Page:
Unsung: House passes $3 trillion HEROES Act. The lower chamber passed the bill on Friday by remote vote. The Joint Committee on Taxation estimates the bill’s tax-related provisions would reduce federal revenue by $883 billion between fiscal years 2020 and 2030. Nearly half the cost would come from a second round of direct stimulus payments, which would cut federal revenue by $413 billion in 2020-2021. Senate GOP leaders say they feel no urgency to act on their own bill before their Memorial Day recess.
The world economy is reeling. IMF Managing Director Kristalina Georgieva told a Politico virtual event on Friday that the world economy may not fully return to pre-COVID-19 levels until 2023. She said the economies of 170 countries have been contracting since March and predicted the global economy will shrink even more than current IMF estimate of -3 percent in 2020, before a “partial recovery” in 2021. Her very un-IMF like advice for hard-hit countries: “Spend as much as you can, and then spend a bit more for your doctors, for your nurses, for the vulnerable people in your society.”
Floating business tax cuts: White House economic adviser Larry Kudlow suggested to Fox Business that “maybe the corporate tax rate of 21 percent should be lowered…to about 10.5 percent for corporations who are coming back home.” The House Ways & Means Committee’s top Republican Kevin Brady is considering a “return to work bonus” to help businesses and a tax credit to offset the costs of protective gear and related expenses. House Republicans also are working on a tax incentive to encourage production of drugs and other critical supplies in the United States—a key demand of President Trump.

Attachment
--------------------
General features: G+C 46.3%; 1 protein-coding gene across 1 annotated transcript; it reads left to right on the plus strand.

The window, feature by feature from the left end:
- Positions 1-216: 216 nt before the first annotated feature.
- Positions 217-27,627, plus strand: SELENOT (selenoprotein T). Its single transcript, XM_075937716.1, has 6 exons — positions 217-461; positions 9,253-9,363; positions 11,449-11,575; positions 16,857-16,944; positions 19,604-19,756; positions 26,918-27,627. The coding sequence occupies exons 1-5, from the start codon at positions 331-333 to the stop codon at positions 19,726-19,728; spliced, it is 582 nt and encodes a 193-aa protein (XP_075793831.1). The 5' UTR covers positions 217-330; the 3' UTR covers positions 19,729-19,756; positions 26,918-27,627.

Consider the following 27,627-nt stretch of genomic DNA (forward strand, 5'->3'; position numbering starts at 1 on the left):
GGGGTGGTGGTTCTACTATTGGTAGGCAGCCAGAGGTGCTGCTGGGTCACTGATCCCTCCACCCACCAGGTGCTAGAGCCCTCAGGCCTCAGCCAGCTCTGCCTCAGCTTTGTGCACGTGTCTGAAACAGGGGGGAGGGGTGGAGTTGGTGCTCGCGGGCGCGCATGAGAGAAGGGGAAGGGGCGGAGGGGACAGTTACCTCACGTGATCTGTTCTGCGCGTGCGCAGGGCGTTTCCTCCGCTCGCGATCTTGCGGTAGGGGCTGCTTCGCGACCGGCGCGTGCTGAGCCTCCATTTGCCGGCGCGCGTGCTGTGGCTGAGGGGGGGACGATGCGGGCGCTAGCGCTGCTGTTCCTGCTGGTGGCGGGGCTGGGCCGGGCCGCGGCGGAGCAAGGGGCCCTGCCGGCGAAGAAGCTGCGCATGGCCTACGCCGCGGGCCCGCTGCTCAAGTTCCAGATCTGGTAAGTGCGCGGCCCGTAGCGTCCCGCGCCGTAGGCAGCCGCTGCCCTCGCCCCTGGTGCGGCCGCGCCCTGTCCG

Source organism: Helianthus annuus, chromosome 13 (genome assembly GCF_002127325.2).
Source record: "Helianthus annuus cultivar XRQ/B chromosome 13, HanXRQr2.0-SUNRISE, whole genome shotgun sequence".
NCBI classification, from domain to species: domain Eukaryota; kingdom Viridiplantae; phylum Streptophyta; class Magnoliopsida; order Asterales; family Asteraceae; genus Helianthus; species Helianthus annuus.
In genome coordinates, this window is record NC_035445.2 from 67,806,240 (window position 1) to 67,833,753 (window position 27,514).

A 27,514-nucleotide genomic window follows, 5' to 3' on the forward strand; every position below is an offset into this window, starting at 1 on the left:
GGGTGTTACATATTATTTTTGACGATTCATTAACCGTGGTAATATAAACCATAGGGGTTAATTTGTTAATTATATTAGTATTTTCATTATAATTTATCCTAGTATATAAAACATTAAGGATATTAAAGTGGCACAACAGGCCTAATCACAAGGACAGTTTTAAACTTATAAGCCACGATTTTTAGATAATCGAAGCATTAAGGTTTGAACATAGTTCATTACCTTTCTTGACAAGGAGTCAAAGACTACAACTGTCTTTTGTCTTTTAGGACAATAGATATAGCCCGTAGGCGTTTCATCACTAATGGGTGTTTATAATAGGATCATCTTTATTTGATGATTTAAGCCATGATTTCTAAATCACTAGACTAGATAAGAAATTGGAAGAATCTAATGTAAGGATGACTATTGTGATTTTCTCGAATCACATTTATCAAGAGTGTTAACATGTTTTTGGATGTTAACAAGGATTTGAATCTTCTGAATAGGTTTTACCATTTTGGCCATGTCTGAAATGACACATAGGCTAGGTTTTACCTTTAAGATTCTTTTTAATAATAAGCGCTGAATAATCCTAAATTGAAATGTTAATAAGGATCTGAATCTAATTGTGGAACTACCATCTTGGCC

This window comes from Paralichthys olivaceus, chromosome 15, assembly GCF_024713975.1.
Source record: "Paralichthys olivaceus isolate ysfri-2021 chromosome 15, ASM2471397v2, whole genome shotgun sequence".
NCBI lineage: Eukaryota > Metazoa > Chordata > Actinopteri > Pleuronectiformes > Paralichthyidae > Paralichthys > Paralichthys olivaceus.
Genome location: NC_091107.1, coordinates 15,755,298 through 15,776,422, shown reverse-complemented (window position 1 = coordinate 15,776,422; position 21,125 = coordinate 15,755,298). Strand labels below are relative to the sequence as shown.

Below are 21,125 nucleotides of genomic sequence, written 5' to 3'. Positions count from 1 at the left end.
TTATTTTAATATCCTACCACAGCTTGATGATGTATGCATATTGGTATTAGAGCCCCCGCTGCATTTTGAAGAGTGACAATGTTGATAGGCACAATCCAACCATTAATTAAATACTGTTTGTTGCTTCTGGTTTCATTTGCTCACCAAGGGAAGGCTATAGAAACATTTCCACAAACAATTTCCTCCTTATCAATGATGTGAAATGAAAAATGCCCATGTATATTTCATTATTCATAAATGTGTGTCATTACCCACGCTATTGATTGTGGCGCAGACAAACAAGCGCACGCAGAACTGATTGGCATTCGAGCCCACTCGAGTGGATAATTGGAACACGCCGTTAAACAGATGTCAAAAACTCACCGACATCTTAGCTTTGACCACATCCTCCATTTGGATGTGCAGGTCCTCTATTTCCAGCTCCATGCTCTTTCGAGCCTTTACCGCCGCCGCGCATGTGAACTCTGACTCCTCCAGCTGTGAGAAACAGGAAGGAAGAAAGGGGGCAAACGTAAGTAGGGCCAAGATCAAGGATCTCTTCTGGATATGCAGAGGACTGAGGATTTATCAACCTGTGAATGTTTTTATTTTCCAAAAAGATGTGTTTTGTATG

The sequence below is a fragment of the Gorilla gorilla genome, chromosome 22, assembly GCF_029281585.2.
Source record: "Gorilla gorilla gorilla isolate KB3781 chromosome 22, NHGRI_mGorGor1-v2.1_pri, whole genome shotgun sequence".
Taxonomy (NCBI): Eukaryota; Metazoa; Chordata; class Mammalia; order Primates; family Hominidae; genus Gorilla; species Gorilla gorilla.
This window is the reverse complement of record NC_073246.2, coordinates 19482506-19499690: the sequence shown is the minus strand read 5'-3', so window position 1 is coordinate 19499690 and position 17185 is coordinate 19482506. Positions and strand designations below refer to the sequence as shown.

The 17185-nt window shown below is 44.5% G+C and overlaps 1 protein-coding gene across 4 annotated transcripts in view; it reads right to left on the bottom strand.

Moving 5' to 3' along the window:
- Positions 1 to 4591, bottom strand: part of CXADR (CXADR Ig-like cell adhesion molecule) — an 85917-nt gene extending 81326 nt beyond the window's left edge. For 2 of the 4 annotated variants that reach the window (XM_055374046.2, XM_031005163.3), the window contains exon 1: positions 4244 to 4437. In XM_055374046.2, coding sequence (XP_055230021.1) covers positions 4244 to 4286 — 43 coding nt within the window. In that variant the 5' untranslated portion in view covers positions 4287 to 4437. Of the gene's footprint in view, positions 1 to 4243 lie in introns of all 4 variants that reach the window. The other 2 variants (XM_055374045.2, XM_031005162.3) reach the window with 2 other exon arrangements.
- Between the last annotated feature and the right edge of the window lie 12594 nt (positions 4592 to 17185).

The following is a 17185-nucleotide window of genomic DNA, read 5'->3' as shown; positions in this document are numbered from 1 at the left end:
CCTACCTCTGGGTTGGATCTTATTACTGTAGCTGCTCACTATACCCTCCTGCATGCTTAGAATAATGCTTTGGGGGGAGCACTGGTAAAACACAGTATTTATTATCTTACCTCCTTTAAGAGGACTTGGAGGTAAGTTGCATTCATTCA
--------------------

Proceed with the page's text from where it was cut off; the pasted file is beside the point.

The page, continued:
As for Treasury’s economic impact payments… Some Americans worry they haven’t received their $1,200 payment because they owe back taxes or their tax returns are under audit. But TPC’s Howard Gleckman explains that some stimulus payments are being held up instead because the IRS discovered a tax return anomaly such as a Social Security number that didn’t match its records or discrepancies in a child tax credit claim.
And in Seattle: Amazon tax squabbles continue. Last week the Seattle city council continued to struggle over a “Tax Amazon” proposal. In 2018, the council passed then repealed a tax on large employers. The bill’s sponsor, Kshama Sawant, reintroduced the bill in February. But in the wake of the pandemic, a new state law allows local councils to meet only to debate COVID-19 related legislation. So Sawant subsequently modified her bill to include COVID-19 relief payments. The council halted debate on the measure anyway. Sawant calls that illegal. Her latest version allows the city to borrow money to fund $500 payments to Seattle residents. After the pandemic is over, the tax would fund affordable housing and Green New Deal policies.
For the latest tax news, subscribe to the Tax Policy Center’s Daily Deduction. Sign up here to have it delivered to your inbox weekdays at 8:00 am (Mondays only when Congress is in recess). We welcome tips on new research or other news. Email Renu Zaretsky at email@example.com.
Posts and comments are solely the opinion of the author and not that of the Tax Policy Center, Urban Institute, or Brookings Institution.
- © Urban Institute, Brookings Institution, and individual authors, 2020.